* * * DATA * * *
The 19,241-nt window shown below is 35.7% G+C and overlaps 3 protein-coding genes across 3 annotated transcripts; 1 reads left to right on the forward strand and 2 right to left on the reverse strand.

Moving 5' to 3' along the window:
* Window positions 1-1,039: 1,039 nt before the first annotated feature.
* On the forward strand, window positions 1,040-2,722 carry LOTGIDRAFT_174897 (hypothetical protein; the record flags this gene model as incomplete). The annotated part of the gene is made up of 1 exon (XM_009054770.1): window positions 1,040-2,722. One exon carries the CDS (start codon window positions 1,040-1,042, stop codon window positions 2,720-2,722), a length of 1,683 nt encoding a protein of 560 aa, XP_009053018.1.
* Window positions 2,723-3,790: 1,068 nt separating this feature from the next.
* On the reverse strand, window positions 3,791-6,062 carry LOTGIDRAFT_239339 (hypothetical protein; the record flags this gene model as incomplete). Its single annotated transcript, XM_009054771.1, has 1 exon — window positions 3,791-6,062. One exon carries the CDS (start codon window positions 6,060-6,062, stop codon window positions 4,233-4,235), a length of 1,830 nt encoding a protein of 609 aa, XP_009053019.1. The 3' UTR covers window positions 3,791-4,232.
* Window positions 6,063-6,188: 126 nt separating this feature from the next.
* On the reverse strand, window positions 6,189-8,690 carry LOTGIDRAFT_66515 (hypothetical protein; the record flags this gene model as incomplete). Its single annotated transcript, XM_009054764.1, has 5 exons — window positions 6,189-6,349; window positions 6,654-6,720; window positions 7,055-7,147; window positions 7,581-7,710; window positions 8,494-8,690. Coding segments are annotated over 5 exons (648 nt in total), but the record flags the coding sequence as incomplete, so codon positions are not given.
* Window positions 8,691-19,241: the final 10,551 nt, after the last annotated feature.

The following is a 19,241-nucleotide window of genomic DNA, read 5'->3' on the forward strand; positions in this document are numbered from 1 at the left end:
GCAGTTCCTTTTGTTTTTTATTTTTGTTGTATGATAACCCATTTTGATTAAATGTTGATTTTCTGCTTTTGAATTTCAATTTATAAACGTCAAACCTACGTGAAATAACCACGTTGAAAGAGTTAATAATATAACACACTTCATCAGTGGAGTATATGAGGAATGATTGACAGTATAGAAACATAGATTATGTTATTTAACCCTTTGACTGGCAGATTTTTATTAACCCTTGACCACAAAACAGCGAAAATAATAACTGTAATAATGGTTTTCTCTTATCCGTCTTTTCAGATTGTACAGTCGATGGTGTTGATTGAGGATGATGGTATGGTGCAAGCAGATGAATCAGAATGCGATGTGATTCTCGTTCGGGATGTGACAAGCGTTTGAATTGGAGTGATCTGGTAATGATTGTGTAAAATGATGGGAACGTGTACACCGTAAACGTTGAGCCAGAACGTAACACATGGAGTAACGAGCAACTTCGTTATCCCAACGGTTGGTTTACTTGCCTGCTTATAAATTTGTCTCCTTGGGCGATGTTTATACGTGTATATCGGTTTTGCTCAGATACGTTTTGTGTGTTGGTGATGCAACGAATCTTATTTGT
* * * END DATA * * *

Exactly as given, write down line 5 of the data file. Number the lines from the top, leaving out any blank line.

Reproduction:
* Window positions 2,723-3,790: 1,068 nt separating this feature from the next.